Smajic notes that: “While the rationalist protocols of nineteenth-century detective fiction ostensibly preclude non-rational forms of knowledge and, even more so, supernatural occurrences, the genre consistently displays signs of affinity with clairvoyance and telepathy, intuitionism and spiritualism” (2010, 6). Sherlock Holmes, for instance, is famous for knowing everything of importance about a client at a glance. While given a sheen of practical knowledge by appeal to bootlaces and shirtsleeves, the truth is that Holmes just seems to know things about other people, and despite assurances of the simplicity of his tricks, there is really no conventional explanation for the accuracy of his insights. Watson, like the rest of us, sees, while Holmes observes. Holmes is master of a form of knowledge beyond the ken. Low, and his nemesis Kalmarkane, are able to interact on the ethereal plane and have the ability to make their “will effectual in the spiritual as in the physical world” (Prichard and Hesketh-Prichard 2011, 282, 298). Again we see the traditional detective granted extraordinary powers of knowing, while the occult detective has an exceptional ability to experience.4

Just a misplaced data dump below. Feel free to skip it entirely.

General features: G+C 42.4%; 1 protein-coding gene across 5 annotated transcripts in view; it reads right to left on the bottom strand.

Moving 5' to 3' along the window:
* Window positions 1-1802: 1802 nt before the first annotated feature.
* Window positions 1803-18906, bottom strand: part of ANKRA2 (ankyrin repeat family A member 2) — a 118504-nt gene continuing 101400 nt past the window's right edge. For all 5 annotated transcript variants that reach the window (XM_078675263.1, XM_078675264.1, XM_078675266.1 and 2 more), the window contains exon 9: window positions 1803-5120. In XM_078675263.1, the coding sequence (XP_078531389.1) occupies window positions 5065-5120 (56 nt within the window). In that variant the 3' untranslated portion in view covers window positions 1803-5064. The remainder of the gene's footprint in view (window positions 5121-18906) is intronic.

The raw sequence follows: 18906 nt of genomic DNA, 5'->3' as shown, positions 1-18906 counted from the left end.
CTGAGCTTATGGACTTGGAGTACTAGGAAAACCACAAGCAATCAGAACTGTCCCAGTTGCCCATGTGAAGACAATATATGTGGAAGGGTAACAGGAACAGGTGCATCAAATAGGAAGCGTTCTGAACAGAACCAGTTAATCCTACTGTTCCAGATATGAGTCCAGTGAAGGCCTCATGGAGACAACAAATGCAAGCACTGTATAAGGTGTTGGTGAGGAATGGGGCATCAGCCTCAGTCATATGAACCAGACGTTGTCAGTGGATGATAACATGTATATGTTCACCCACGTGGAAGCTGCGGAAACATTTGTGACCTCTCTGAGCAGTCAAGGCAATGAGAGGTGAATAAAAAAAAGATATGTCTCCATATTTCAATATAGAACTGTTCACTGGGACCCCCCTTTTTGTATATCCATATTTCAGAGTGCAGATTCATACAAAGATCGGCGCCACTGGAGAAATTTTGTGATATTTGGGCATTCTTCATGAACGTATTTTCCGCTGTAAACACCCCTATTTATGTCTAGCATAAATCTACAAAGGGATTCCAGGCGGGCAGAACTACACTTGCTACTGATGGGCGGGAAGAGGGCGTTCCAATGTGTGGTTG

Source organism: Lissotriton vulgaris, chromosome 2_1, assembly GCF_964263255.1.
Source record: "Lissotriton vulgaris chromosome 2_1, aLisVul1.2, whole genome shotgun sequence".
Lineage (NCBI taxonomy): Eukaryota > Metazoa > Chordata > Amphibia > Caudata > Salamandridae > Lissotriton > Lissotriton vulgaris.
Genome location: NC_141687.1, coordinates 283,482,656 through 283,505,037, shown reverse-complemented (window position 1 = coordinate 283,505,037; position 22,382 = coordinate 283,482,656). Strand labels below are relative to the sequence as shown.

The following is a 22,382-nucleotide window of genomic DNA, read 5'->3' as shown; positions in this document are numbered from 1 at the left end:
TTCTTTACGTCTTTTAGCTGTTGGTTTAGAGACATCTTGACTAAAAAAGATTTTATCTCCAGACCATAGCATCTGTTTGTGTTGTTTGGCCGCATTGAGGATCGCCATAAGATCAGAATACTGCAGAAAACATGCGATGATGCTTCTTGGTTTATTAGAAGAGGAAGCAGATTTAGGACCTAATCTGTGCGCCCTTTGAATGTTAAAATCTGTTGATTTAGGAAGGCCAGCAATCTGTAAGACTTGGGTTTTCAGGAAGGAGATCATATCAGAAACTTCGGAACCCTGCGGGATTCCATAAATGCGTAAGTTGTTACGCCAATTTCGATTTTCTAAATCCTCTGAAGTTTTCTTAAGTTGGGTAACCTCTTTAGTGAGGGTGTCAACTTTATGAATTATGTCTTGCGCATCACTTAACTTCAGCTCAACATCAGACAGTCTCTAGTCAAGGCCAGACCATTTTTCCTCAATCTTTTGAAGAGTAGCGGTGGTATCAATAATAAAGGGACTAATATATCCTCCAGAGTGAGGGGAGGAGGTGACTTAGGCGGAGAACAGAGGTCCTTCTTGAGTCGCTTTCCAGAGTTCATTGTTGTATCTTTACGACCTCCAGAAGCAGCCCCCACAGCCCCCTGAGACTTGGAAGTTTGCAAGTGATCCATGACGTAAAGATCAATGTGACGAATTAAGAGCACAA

Sarah Crofton sums up the occult detective of the late nineteenth century nicely:

At the heart of these stories is an amalgamation of detective fiction and ghost stories, the latter genre present in so far as these stories revel in the threatening, unspeakable, and external; the former exploring themes of expertise, exegesis, and policing. These tales mix confidence in the detective’s authority with an excitement about the threatening possibilities of the ineffable. The power of the story is not in collapsing the complex relationship between the explicating voice and the inexplicable phenomenon. Rather, it is in engaging the reader on dual levels.5